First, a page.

spk02: Hey, guys. Thanks for squeezing me in. In the interest of time, maybe just one question from my end. Can you guys give us a sense of the margin differential between EVX and EVS? And are you currently profitable on EVS? Or if not, what's sort of the path forward to become profitable on selling EVS? Thanks.
spk01: Okay. Yeah, we don't sell EVS, so let me just clarify some things. The Energy Belt Solutions is actually a group. It's not a product itself. But just to be clear, I think what you're asking is, are there any things not profitable across between, or anything not profitable specifically? I think when you say EVS, I think you're referring to some of the battery deployments where they've been leading with software. So to be clear, everything we're doing is profitable on a unit economic basis. Otherwise, there'd be no way for us to talk about, you know, 10 to 50% gross margins. So there's not one project we've done or taken with a negative gross margin. And, you know, for us to forecast here with the visibility we have now of 10 to 15%, and given our nature of being conservative relative to, you know, as we've We're looking at our 2023 forecast. We're, from a profitability perspective, we have unit economics across the board. We're going to have a range of that percentage gross margin pending on things like, for example, are we taking batteries through our balance sheet at a mid-single-digit If we're not, we're absolutely in the mid to high teens relative to just our own straight solutions, and that's today. And if we're on looking at EVX, for example, and solutions on where we're going to be deploying that project as well on the initial deployment, so before we get to volumes or any optimization, as an example, we're testing a lot of a lot of new cost reduction on the system in China in EVX that all the future systems will benefit from. But that range of 10% to 15%, I think, is a good range, Brian, for you to use relative to your modeling. And then the last thing I'd share is it's really the use case that's the driver. So let me give you the example of PG&E where it was an RFP for this multi-day, and and they were thinking they were only going to have natural gas as an option, we proactively, given we actually have expertise in hydrogen, both liquid and gas, because of some engineering folks that we've hired in the team. So we proposed an architecture that integrated lithium-ion and green hydrogen. You can assume that because we were unique in being able to do that, obviously that's going to be something that – you know, we don't take lightly relative to our pricing expectations and therefore the margins. And obviously it's a public utility, so that means that, you know, we have to provide a certain level of value to the utility as what they budgeted to deliver that. So those solutions where we're uniquely bringing hybrid solutions to the table as we did there, you know, those are things that are going to be a good part of our profit stream as well. Is that helpful?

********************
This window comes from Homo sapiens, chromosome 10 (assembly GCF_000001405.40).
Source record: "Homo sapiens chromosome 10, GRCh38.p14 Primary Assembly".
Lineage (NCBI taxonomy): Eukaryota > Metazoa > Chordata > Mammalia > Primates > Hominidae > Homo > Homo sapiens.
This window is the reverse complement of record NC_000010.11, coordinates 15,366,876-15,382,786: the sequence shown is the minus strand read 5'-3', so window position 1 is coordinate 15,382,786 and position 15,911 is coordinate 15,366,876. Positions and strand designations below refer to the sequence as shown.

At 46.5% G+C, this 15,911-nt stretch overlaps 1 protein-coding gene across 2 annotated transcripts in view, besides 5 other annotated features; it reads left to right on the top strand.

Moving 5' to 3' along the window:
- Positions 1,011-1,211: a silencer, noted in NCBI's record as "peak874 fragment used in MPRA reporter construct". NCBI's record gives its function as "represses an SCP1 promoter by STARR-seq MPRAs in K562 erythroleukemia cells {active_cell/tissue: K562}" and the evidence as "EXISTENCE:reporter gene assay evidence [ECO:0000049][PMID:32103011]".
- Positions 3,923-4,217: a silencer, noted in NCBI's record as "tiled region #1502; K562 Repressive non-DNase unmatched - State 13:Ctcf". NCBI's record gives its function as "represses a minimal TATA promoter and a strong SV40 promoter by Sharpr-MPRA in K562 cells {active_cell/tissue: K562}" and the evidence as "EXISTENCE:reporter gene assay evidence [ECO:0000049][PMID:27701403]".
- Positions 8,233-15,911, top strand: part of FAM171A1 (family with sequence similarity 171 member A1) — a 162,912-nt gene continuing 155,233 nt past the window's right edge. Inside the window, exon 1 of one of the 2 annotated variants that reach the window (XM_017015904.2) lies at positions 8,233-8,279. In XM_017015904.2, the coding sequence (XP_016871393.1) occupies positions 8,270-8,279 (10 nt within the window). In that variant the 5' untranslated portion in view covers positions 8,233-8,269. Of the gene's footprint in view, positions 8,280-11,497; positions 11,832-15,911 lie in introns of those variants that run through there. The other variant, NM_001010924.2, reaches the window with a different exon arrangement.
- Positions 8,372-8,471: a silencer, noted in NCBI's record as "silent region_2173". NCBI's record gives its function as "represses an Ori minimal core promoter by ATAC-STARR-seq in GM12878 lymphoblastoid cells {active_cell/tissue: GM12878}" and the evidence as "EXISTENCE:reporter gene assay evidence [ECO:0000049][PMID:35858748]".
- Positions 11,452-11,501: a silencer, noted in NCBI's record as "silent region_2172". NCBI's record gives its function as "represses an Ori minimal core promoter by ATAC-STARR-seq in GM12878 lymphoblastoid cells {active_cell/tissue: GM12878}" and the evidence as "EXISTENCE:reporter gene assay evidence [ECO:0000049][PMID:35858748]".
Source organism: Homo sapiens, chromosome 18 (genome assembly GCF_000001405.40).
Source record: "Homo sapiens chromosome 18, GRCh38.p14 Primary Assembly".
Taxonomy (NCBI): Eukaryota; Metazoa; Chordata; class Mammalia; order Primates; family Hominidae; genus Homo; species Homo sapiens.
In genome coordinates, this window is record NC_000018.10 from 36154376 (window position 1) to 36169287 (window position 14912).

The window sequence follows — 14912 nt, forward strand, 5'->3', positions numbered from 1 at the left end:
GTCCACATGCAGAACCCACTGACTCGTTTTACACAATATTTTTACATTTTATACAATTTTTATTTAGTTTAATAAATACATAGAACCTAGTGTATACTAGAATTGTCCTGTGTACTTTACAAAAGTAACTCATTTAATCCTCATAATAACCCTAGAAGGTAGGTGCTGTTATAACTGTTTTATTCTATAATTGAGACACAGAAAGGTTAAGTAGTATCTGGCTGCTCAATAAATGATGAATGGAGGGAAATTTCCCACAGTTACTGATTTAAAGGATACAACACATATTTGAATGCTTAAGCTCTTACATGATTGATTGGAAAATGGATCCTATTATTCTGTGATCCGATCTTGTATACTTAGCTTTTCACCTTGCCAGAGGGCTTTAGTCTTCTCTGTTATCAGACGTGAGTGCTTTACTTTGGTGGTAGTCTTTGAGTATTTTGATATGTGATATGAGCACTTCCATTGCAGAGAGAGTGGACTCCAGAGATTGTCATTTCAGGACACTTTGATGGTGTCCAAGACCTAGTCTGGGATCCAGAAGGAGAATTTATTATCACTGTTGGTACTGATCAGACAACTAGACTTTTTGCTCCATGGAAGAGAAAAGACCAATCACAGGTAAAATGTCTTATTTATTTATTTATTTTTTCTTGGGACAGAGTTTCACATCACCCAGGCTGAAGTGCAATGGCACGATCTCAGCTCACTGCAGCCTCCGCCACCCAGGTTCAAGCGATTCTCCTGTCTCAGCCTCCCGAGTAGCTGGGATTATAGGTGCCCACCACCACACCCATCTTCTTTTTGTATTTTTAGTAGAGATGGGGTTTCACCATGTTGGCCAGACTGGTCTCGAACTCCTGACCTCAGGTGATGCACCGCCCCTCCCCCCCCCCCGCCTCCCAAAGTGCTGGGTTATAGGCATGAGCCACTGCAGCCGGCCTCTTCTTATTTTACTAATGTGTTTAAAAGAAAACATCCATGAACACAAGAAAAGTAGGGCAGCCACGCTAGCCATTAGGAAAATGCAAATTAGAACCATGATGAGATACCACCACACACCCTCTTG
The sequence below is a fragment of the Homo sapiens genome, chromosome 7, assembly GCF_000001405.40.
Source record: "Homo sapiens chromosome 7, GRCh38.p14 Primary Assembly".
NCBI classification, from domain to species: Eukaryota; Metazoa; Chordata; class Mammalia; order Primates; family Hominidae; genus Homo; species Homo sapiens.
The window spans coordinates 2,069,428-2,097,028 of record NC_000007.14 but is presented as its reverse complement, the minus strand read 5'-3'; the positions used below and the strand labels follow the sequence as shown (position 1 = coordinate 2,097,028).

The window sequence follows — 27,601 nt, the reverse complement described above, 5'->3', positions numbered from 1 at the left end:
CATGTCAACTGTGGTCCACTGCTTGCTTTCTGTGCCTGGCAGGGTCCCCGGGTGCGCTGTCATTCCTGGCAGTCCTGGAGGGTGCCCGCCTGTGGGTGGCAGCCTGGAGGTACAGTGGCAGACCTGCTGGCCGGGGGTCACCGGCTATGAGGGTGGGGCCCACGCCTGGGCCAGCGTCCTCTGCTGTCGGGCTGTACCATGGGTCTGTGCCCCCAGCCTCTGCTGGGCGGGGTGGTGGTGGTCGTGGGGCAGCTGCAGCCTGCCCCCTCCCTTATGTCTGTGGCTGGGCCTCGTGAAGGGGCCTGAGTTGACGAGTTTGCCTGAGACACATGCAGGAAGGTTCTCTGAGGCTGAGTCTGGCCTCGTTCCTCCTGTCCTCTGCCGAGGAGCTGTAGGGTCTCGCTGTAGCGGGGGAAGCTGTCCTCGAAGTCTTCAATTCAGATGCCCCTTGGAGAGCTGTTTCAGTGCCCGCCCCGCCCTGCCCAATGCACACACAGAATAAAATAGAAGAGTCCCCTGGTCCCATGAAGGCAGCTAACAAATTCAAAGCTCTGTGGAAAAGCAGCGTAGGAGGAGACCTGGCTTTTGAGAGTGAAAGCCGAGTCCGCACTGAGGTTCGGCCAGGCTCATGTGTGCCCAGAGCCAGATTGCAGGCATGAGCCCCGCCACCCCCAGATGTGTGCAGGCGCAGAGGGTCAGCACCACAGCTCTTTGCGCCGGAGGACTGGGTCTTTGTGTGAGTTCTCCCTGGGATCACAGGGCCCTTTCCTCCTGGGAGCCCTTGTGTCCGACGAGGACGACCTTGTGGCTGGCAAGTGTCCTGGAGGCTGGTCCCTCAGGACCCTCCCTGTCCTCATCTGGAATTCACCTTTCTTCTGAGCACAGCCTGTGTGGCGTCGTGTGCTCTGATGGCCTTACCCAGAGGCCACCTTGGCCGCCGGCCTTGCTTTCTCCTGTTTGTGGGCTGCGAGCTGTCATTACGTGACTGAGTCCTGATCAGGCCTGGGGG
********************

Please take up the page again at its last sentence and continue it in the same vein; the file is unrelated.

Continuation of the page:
spk09: Yeah, no, I appreciate all the additional call there, Rob. Thank you.
spk11: Thank you. Ladies and gentlemen, we have reached the end of the question and answer session, and I'd like to turn the call back over to Robert Picone for closing remarks. Over to you, sir.
spk01: Okay. Look, just thanks, everyone, who joined the call today, and we'll look forward to further updates going forward. Thank you very much.
spk11: Thank you. Ladies and gentlemen, this concludes today's teleconference. You may disconnect your lines at this time, and thank you for your participation.